There was a time when I did have a television but about five years ago I decided to get rid of same so now I depend mostly on the radio for my news. This, of course means that I did not have the option of watching RTE One’s New Year’s Eve Countdown Show. In view of the controversy surrounding the sketch which depicted God as a rapist, I feel quite relieved that I was not exposed to content which I admit, would have found upsetting.
Obviously, in view of the over 6,000 complaints that the Broadcaster received I am not the only one! So what is all the fuss about?
Well, in the sketch a mocked-up news report featuring former RTE news presenter, Aengus MacGrianna read: “In a shocking revelation this year, God became the latest figure (referencing Harvey Weinstein) to be implicated in ongoing sexual harassment scandals. The five-billion year–old stood accused of forcing himself on a young middle-eastern migrant and allegedly impregnating her against her will.” In the background we can see a man dressed as God being led away to court by a Garda.
Grounds for Complaint
The first complaint I heard voiced was by Róisín Shorthall, the Co-leader of the Social Democrats. She was a member of a panel on an RTE radio news show and when asked for her view, replied briefly that it was never funny to joke about rape. This response was interesting because it pointed to the fact that there was concern not just from religious believers, but from many who perhaps had no interest in that dimension of the sketch, but were concerned about humorous references to a crime which has devastated the lives of so many women.
The gag drew criticism from the head of the Catholic Church in Ireland, Archbishop Eamon Martin, who noted that the broadcasting of such a deeply offensive clip about God and His Blessed Mother during the Christmas season was an insult to all Catholics and Christians.
The Association of Catholic Priests, commented as follows, “On behalf of our members and Christians of all denominations we would like to express dismay at the decision for RTE to televise a very offensive portrayal of the God whom Christians worship.”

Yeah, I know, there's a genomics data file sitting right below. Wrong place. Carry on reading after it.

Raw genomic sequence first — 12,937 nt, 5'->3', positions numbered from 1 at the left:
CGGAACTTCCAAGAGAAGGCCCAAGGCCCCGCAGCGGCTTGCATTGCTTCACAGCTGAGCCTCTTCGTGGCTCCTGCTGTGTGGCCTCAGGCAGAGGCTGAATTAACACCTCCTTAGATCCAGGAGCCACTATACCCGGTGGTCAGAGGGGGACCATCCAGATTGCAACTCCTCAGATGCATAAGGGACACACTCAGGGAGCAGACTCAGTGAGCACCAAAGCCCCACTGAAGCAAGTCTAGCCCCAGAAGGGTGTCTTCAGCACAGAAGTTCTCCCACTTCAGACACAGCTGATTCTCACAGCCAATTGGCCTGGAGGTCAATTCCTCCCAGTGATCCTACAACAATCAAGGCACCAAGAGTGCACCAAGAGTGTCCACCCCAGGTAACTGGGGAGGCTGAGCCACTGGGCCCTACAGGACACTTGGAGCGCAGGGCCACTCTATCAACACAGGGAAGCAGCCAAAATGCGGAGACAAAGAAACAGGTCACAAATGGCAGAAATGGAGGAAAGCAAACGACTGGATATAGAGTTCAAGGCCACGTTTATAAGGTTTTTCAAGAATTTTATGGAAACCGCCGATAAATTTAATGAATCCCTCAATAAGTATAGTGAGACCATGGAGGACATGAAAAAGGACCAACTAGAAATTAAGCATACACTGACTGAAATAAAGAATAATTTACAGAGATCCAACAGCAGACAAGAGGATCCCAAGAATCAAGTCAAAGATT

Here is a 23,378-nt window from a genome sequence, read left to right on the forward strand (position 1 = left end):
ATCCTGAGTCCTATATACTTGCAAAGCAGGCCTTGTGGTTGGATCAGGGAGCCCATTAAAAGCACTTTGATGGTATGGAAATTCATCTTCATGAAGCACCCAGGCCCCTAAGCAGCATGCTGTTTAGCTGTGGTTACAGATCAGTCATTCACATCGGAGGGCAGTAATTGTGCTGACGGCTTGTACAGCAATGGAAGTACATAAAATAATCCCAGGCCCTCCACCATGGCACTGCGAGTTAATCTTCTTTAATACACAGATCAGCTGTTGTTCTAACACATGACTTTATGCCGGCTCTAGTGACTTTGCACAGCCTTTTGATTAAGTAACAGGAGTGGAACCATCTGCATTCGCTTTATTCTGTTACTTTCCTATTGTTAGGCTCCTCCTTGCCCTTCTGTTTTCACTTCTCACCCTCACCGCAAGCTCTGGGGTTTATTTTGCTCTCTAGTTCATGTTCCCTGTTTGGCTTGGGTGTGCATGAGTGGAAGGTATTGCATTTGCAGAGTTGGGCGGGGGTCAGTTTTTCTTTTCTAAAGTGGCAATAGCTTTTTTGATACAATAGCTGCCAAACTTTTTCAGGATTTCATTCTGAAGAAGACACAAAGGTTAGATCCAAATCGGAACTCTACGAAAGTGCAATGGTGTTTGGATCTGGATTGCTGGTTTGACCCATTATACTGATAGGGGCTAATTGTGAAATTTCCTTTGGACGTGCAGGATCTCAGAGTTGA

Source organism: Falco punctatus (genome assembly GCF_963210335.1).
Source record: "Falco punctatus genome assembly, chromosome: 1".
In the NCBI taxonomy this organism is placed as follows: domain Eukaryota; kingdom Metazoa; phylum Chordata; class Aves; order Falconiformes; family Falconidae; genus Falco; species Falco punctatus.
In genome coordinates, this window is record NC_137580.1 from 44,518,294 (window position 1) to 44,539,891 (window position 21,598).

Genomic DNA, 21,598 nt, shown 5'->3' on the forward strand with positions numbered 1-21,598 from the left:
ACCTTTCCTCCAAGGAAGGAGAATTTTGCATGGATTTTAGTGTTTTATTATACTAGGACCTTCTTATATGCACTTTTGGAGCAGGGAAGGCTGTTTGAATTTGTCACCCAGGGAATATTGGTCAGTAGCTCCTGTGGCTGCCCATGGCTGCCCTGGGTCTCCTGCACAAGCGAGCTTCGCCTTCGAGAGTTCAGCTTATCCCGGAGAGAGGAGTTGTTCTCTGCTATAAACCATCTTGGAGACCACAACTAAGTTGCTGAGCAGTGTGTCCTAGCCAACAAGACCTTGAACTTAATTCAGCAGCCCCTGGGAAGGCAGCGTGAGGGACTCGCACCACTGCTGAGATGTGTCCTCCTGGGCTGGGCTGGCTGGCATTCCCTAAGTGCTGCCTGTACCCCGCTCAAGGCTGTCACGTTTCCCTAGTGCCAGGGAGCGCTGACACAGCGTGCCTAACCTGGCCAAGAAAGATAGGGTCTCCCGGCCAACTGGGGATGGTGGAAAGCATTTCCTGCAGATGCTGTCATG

The new Archbishop of Dublin, Dermot Farrell accused RTE of “mocking the divine” and “trivialising rape victims”.
Interestingly it was not only Christians who protested; the Chairman of the Irish Muslim Peace and Integration Council, Shaykh Dr Umar Al – Qadi tweeted “…Sexual abuse isn’t a topic for comedy, at religious people’s expense.”
Brendan Griffin, a member of the Dāil Communications Committee made a very interesting observation, which highlighted another dimension to this controversy. After the sketch his seven-year old son asked him “What was God arrested for?”
Griffin explained, “In our house, two nights a year the family stay up late. Those are the Toy Show and New Year’s Eve. Surely someone in RTE should have realised a great many more families than usual would be watching the show and proofed it accordingly.” It should, he noted, have been family-friendly, instead of which parents like himself found themselves having to deal with difficult questions relating to rape.
Another aspect of all this is the offence caused to the older people in our society who traditionally are more religious. These are the vulnerable people we have been particularly conscious of since they were forced to cocoon as a result of Covid-19. Many have been unable to connect with their families for quite a long time now, and for more than a few it was the consolation of their faith that has helped them to persevere. It is somewhat ironic that the National Broadcaster who continually talked about their welfare should undermine their beliefs in such a disrespectful manner. There are many for whom faith is indeed an intrinsic aspect of their welfare.
It is a lamentable fact that anti-Semitism was somewhat ‘acceptable’ until the Nazi rule in Germany under Hitler led to the Holocaust. After the terrible images of Auschwitz were broadcast to a horrified world, baiting the Jewish people was not something that seemed any longer palatable. It was painfully obvious what lack of respect, and ultimately hatred could lead to when it was endorsed by the people in power.
Many have observed that RTE would never have shown a sketch which would have been offensive to Muslims. Implicit in this is not that they would have respected Islam more, but rather that they would have been afraid of a backlash from fundamental elements, who would never have tolerated such an affront to their faith.
It is indeed a pity if fear is the only deterrent. Surely it would be preferable to act out of respect for the beliefs which all people of faith cherish. Why is it necessary to mock and humiliate the sincerely held beliefs of others?
I will finish where I began, with a reference to the radio, in this instance a comment made by Oliver Callan who was standing in as host on The Ryan Tubridy Show. One of the listeners said she had lit a candle for another listener who had emailed about a very difficult time she was going through. Callen thanked her sincerely for the nice thing she had done, even though its efficacy might not perhaps be believed by everyone. I felt Oliver was probably one of these but he had the grace to treat the action with respect.
The world would indeed be a better place if everyone chose to behave in such a gracious manner.